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Toronto Ontario Breweries Part 1 – Bellwoods, Niagara, Nickel Brook, and Great Lakes

Bellwoods Brewing

I didn’t have anything on tap my first visit to Bellwoods because it was late in the evening and they were quite crowded at their restaurant. Thankfully I saw the shop outside and was able to grab a few bottles. I got their Jutsu, hazy pale, Jelly King, hazy sour, and farmhouse classic, each in 500ml bottles.

The Jutsu was thick yellow haze that was more green at the bottom half of the bottle with all the yeast and hops. The beer had a grassy hop character and other tropical fruit hops that ended with a strong hop acidity like drinking pineapple juice. If drinking it again I would probably pour the dregs into a separate glass and not drink it. I liked it better with what I poured out first.

 

Jelly King I assumed would just be a clear kettle sour with mild hop kick but it was almost as hazy as Jutsu. It was fruity with notes of grapefruit, mild tart kick and mild hop acidity, much less than Jutsu. The farmhouse classic was a good funky saison that clearly should have been bottle conditioned longer as it erupted when I opened the bottle and spilled all over the table. It had hints of vanilla and a dry finish, reminding me of a muffin or light white cake.

I returned to Bellwoods some days later and tried two tasters of some beers that I hadn’t picked up in bottles the first time. I was very glad I did because I got to taste Runes and Witchshark. While Jutsu was great it was also ridiculously acidic, so it may have been just extra fresh. But Runes was soft, thick, and creamy without that acidic bite. It had tons of tropical fruit and citrus notes and mild caramel on the finish. It is a great example of the modern hazy IPA. Witchshark was a nice balanced double IPA though a bit maltier than I like and compared to Runes, I didn’t finish the taster. It was bitter with mild malt, mild pine and some candied fruit notes at the finish.

Top 2:
Runes – Hazy IPA
Jutsu – Hazy Pale

Niagara Brewing

Niagara brewing is a total gimmick of a brewery that gets a lot of traffic by being so close to the falls. They have a restaurant and both indoor and outdoor seating. I tried four beers while I was there and some were quite drinkable. The Blood Orange Berliner Weisse was a great low alcohol kettle sour with orange flavor, light tart kick, and effervescent carbonation. This was my favorite from this brewery.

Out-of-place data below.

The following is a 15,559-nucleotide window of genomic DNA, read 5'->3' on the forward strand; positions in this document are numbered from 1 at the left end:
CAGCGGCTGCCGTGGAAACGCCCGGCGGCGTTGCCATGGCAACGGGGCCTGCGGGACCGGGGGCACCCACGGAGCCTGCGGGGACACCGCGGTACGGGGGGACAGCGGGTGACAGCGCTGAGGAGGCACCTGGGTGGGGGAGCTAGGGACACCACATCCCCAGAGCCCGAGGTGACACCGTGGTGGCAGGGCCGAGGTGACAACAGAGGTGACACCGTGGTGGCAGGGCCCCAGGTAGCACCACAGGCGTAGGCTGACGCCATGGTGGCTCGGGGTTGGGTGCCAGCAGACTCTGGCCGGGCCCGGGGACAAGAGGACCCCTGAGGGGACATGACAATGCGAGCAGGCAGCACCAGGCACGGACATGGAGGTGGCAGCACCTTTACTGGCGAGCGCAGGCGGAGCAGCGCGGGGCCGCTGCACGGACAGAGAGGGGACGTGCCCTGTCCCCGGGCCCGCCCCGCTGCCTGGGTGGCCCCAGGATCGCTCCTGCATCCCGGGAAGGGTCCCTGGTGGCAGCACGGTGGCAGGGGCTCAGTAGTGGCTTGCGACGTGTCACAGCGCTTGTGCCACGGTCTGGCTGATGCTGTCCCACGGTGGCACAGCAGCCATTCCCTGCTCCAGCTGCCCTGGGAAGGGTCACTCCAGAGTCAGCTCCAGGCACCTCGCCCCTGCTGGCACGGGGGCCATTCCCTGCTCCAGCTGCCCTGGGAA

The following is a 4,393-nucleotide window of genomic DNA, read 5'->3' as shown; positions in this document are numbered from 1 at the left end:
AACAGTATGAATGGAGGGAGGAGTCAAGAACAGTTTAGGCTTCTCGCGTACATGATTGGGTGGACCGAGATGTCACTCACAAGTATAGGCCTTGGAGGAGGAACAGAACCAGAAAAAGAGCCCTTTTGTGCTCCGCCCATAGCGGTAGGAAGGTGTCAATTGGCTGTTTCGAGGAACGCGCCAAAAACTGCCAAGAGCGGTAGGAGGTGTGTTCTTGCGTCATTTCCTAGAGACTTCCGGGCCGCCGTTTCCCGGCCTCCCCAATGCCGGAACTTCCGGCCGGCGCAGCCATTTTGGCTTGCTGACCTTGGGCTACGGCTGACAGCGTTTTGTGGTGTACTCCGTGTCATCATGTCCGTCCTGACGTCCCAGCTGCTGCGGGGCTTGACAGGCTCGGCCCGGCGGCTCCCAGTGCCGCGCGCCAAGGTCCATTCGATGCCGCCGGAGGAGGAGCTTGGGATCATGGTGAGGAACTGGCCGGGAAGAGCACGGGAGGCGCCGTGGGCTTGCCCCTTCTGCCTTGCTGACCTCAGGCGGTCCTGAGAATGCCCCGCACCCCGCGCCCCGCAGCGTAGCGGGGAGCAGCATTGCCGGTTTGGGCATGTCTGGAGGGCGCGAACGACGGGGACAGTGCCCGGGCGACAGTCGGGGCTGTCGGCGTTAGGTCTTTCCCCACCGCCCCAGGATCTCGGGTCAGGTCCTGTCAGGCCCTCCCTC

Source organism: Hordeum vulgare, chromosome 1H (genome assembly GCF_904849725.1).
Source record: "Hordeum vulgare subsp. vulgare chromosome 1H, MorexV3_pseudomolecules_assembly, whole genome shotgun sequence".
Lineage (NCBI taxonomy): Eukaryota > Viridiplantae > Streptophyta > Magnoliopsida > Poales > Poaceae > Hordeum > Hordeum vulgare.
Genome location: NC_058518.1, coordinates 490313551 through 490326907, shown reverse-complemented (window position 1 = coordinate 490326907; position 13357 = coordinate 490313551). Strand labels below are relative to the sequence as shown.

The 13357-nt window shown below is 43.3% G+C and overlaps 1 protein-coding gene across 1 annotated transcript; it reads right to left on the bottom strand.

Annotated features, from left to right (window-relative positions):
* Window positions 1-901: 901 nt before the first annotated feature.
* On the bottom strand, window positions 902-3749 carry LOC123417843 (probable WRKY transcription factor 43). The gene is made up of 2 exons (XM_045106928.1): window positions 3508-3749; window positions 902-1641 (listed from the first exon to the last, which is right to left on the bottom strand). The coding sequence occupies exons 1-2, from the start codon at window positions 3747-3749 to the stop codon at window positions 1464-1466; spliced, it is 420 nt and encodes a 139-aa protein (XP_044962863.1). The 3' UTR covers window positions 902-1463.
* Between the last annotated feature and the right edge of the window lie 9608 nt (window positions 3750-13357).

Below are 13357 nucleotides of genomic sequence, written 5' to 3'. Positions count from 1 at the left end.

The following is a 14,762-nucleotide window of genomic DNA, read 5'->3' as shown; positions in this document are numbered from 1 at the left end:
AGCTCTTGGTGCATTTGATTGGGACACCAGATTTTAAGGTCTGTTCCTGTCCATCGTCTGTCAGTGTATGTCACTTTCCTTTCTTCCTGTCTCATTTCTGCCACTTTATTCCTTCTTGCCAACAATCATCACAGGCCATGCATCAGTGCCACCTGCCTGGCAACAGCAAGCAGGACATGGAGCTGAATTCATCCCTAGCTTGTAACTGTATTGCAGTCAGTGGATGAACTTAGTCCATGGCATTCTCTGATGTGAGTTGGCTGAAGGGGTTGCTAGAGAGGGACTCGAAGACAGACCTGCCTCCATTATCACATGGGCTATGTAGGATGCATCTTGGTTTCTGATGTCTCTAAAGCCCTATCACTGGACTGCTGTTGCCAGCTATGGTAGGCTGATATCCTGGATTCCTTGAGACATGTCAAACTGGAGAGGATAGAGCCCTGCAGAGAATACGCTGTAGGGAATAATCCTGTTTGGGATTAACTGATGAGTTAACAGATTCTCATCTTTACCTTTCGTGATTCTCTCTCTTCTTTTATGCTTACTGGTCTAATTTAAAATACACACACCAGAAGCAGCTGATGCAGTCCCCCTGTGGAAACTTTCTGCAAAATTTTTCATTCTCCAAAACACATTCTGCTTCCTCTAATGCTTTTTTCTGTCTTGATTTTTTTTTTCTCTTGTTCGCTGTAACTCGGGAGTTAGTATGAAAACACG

The lager was fruity and thin with a mild sweet corn finish. It is a standard lager. The Schwartz was quite nice with a medium body and flavors of thick molasses and sticky burnt toffee. It tastes more like a stout than a schwartz but is quite good. The IPA was very sweet and heavy on the caramel from malts. It was too sweet and not particularly hoppy. I would have preferred to have it on cask being this style.

I wouldn’t recommend a trip out for the brewery alone but since Niagara is such a popular destination, it is a good enough stop for a pint after you are done walking. I did not have any food there.

Top 2:
Berliner Weisse with blood orange
Schwartzbier, black lager.

Nickel Brook


Nickel Brook brewing is in Burlington in Ontario Canada, about an hour west of Toronto. They don’t yet have the license to have a tasting room so you can try free tastes and buy bottles to go. I won’t get too critical of any of their beers since I only had a small taste of each of them. They had a good variety of options including tasty low malt hoppy beers that had a great balance to them. My friend swears their double IPA is one of the best hes ever had but they didn’t have it for tastes at the time I visited.

What stood out to me the most was the cherry dark sour I had. It was fantastically balanced and jammy with mild sweetness, low acidity, and mild oak. I enjoyed it so much that I bought bottles of the cherry dark sour, cherry blonde sour, and Flanders red style to bring home with me. I wasn’t originally planning on packing beer back but at $5 Canadian a 375ml bottle I couldn’t resist.